Sweet Confusion, You'll Be My Only Child

Writer's Block by Peter, Bjorn and John

I'll be honest here, you probably won't find Writer's Block on any Top Albums of the Noughties of any established, respected, or professional music lists that were compiled at the tail end of last year. This was a purely selfish add-on made by yours truly, because in the end I just felt like putting a thoroughly enjoyable album on my list. It's the least I get for attempting to listen to Abattoir Blues/Lyre of Orpheus by Nick Cave & the Bad Seeds. (You may hush your boos because no one cares.)

I imagine that today, Peter Bjorn and John must regard "Young Folks" as the song with the whistle they simply cannot escape; in their desire to record songs that would be instant pop classics, they may very well have spawned the pop song from hell, something that was so catchy that the rest of the album (and possibly the rest of their careers) was overshadowed. After the umpteenth time I heard "Young Folks" playing on the intercom of JCPenney, I had basically vowed to swear off Peter Bjorn and John. And yet Writer's Block continued to exist in some far corner of my music library, waiting for me to listen to it. So when I finally did, I almost felt punished by how good it was. The fact that I waited three years before ever hearing "The Chills" or "Up Against the Wall" seemed like a crime.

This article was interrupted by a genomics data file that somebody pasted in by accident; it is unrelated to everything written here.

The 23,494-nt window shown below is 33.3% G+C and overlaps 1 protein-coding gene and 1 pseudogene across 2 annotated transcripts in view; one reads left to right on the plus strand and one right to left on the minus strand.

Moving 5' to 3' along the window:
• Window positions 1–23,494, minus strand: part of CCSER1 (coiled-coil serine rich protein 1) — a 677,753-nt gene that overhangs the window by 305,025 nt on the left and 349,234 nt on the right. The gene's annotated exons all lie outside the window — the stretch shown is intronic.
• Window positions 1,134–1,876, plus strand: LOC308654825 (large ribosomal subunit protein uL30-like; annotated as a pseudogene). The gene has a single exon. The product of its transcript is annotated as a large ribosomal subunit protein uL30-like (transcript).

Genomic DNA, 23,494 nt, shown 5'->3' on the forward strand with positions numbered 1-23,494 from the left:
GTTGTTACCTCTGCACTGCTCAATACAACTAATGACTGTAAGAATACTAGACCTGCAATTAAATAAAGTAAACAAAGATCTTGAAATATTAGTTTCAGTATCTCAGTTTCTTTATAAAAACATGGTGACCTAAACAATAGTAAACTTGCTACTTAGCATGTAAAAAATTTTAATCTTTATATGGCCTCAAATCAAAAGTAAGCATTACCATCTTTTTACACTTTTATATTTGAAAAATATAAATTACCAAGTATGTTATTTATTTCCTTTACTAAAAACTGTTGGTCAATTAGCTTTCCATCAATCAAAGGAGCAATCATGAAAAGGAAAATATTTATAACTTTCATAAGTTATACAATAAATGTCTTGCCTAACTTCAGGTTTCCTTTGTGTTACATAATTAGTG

But let's not wax hyperbolic; the most enjoyable aspect of Writer's Block is mainly the fact that it is one of those few albums that sing about love and pull it off. They manage to capture not only the excitement of new romance, but craft songs of the slow downfall of a relationship with just as much care. (If I may gravitate towards the unhappier side of the album, favoring "Let's Call It Off", "Amsterdam", "The Chills" and "Up Against the Wall", it may simply be because moodier songs are naturally precipitous and more enjoyable for me). 

Ultimately, Writer's Block is one of the most enjoyable pop albums you may hear, without eventually grating your nerves. What makes it a classic is its flexibility, as it almost seems to offer no end to soundtracking the various facets of love.

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